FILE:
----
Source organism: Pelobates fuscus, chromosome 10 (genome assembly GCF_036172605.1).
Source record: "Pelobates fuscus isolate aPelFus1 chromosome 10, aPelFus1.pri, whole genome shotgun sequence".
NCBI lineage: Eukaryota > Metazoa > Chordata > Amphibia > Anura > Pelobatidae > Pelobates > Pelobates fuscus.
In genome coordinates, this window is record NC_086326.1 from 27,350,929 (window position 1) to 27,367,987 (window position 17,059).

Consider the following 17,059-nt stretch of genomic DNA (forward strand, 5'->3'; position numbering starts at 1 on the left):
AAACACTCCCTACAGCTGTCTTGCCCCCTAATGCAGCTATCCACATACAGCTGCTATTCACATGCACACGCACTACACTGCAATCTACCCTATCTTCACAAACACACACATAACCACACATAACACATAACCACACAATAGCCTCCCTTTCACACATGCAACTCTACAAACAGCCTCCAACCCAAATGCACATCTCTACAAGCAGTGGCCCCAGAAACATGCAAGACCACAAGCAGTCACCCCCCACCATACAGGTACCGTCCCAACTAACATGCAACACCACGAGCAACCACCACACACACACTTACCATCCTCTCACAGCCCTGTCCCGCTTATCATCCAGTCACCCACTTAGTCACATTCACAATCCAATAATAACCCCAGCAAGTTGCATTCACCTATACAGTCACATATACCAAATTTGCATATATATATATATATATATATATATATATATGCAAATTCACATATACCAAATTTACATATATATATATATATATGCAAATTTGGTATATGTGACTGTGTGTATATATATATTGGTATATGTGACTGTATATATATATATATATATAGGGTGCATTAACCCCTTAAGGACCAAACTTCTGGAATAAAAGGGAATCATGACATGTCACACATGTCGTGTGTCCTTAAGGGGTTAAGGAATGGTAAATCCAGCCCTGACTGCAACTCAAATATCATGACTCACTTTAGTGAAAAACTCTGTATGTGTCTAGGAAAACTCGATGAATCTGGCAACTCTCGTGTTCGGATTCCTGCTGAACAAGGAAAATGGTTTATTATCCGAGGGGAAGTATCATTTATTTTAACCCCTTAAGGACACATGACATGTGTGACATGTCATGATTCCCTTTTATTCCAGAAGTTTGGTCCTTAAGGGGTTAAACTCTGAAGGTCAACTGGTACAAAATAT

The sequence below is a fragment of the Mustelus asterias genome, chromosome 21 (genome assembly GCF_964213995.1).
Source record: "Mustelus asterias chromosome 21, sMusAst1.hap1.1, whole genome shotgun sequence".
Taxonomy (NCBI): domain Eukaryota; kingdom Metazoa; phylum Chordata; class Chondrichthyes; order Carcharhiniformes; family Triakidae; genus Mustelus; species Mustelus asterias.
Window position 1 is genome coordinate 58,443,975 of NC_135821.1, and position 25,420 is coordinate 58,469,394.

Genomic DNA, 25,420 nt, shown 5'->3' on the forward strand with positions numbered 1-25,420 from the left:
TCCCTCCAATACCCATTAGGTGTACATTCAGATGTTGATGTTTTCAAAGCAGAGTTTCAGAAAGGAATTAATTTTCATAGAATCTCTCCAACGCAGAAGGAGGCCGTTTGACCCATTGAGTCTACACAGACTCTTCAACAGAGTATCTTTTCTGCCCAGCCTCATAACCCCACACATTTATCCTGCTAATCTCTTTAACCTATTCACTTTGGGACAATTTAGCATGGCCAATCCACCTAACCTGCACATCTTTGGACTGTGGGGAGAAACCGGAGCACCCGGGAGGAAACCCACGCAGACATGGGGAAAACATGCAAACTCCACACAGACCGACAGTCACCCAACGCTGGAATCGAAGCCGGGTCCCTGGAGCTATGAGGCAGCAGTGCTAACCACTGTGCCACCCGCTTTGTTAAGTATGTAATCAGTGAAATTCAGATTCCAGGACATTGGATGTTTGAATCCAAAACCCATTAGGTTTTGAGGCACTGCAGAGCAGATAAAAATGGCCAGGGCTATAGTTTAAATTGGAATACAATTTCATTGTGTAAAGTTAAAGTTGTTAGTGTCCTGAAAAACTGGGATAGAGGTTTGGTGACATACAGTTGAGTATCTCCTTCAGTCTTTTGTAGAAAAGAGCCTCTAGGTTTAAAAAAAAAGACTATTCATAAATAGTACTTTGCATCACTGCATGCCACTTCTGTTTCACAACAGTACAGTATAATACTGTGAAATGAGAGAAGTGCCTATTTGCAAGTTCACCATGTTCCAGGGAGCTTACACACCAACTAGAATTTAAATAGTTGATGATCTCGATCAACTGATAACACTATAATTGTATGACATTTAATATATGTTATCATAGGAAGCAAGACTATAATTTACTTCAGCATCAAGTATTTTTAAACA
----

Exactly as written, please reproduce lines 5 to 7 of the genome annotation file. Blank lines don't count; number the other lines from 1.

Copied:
Consider the following 17,059-nt stretch of genomic DNA (forward strand, 5'->3'; position numbering starts at 1 on the left):
AAACACTCCCTACAGCTGTCTTGCCCCCTAATGCAGCTATCCACATACAGCTGCTATTCACATGCACACGCACTACACTGCAATCTACCCTATCTTCACAAACACACACATAACCACACATAACACATAACCACACAATAGCCTCCCTTTCACACATGCAACTCTACAAACAGCCTCCAACCCAAATGCACATCTCTACAAGCAGTGGCCCCAGAAACATGCAAGACCACAAGCAGTCACCCCCCACCATACAGGTACCGTCCCAACTAACATGCAACACCACGAGCAACCACCACACACACACTTACCATCCTCTCACAGCCCTGTCCCGCTTATCATCCAGTCACCCACTTAGTCACATTCACAATCCAATAATAACCCCAGCAAGTTGCATTCACCTATACAGTCACATATACCAAATTTGCATATATATATATATATATATATATATATATATGCAAATTCACATATACCAAATTTACATATATATATATATATATGCAAATTTGGTATATGTGACTGTGTGTATATATATATTGGTATATGTGACTGTATATATATATATATATATAGGGTGCATTAACCCCTTAAGGACCAAACTTCTGGAATAAAAGGGAATCATGACATGTCACACATGTCGTGTGTCCTTAAGGGGTTAAGGAATGGTAAATCCAGCCCTGACTGCAACTCAAATATCATGACTCACTTTAGTGAAAAACTCTGTATGTGTCTAGGAAAACTCGATGAATCTGGCAACTCTCGTGTTCGGATTCCTGCTGAACAAGGAAAATGGTTTATTATCCGAGGGGAAGTATCATTTATTTTAACCCCTTAAGGACACATGACATGTGTGACATGTCATGATTCCCTTTTATTCCAGAAGTTTGGTCCTTAAGGGGTTAAACTCTGAAGGTCAACTGGTACAAAATAT

The sequence below is a fragment of the Mustelus asterias genome, chromosome 21 (genome assembly GCF_964213995.1).